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A Deeper Approach to Planning Learning Experiences
pillars

Engineering effective learning experiences: Motivated by a recent chat with the ever stimulating Carl Gombrich (@carlgomb) I wanted to take an earlier article where I discussed a form of Curriculum which synthesises Challenge Based and Collaborative Group Learning a little further.

In this article I wish to outline and extend an approach I and a number of colleagues apply when designing long term (curriculum) and short term sequences of learning experiences. The approach, presented here as steps and in diagrammatic form, acts as a learning driven planning framework which provides a foundation for a range of pedagogies, especially those aligned with a Group, Cooperative or Collaborative Group Learning Process, to be applied.

Step 1, the opening move: Before any other step the concept/theme/topic to be explored should be chosen, an aligned Driving Question designed and the time available (in and out of ‘class’) for the learning experience established.

The concept being explored is Justice. This concept will be explored through the Driving Question: How could you make your world more Just? 6 weeks are available for this concept to be explored.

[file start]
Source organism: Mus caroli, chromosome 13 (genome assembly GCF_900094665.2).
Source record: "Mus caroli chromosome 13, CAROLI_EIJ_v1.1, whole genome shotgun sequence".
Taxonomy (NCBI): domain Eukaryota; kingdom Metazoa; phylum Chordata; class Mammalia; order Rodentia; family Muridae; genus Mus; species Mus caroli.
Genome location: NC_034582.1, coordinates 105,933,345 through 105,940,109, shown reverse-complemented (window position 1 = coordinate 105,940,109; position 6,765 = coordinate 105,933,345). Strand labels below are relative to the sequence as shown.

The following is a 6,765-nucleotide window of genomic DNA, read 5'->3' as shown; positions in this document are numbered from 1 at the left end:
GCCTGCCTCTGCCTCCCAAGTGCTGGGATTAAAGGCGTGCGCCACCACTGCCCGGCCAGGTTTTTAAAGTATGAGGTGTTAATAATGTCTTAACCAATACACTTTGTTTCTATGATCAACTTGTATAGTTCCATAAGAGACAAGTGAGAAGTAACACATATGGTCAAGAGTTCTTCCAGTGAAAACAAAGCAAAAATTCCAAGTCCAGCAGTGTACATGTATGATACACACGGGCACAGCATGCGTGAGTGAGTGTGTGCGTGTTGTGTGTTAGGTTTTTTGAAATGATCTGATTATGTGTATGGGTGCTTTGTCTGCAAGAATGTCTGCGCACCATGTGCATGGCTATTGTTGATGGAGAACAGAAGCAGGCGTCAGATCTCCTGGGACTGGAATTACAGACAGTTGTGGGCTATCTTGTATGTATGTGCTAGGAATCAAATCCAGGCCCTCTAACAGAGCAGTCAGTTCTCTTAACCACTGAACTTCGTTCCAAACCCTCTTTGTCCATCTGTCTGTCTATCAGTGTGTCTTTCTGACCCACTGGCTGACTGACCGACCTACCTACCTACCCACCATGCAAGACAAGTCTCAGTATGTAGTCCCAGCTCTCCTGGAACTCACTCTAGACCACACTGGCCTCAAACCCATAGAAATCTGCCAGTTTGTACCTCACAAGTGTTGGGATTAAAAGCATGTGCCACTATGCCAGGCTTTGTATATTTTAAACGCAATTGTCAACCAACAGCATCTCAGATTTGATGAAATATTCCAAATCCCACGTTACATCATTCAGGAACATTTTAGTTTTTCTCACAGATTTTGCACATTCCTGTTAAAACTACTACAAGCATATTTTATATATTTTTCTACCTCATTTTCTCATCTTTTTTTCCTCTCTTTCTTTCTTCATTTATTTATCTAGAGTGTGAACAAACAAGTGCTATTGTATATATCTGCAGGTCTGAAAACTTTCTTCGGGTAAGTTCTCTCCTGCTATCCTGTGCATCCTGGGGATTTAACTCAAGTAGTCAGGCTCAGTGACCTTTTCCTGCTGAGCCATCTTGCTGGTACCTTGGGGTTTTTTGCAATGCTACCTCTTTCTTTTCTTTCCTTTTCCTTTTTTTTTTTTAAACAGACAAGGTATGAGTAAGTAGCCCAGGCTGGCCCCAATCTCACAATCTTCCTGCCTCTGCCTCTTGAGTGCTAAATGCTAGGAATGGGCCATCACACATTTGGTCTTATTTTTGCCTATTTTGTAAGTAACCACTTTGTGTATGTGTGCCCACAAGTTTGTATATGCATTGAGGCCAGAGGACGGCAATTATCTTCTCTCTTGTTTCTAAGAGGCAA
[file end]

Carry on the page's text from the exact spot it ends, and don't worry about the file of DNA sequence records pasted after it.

Step 2, establish the Core: Decide what subject/domain specific Knowledge, Understanding and Skills you wish learners to develop. Due to longer term planning such decisions about KUS should be shaped by where the learning is coming from and where it is going to; what has been learnt, what needs to be developed. The chosen K & U act as a Case Study to be investigated and to be used to model later Collaborative and/or Individual activity. It should be these three aspects which will be assessed and progress within them recorded and measured thus providing the learning experience with an academic core.

In this sequence of learning experiences (a unit of work) learners will have an opportunity to develop knowledge about The Holocaust. They will have an opportunity to develop an understanding of The Holocaust in particular the Political Social Economic factors that contributed to The Holocaust and the role People Ideas and Events played within its development. Through this Case Study Learners will be provided with opportunities to develop the skill of Historical Interpretation through Collaborative Enquiry and teacher led Master Classes and enhance the skill of Research & Record through application supported by targeted Master Classes. The development of knowledge will be assessed through a factual test (at the start and end of the sequence to measure K development), understanding assessed through a piece of extended writing about the causes of The Holocaust using agreed criteria (I can statements) and the skill of Research & Record will be assessed through the accurate application of the R&R criteria during preparation for the final artefact; a collaboratively written 5 minute speech.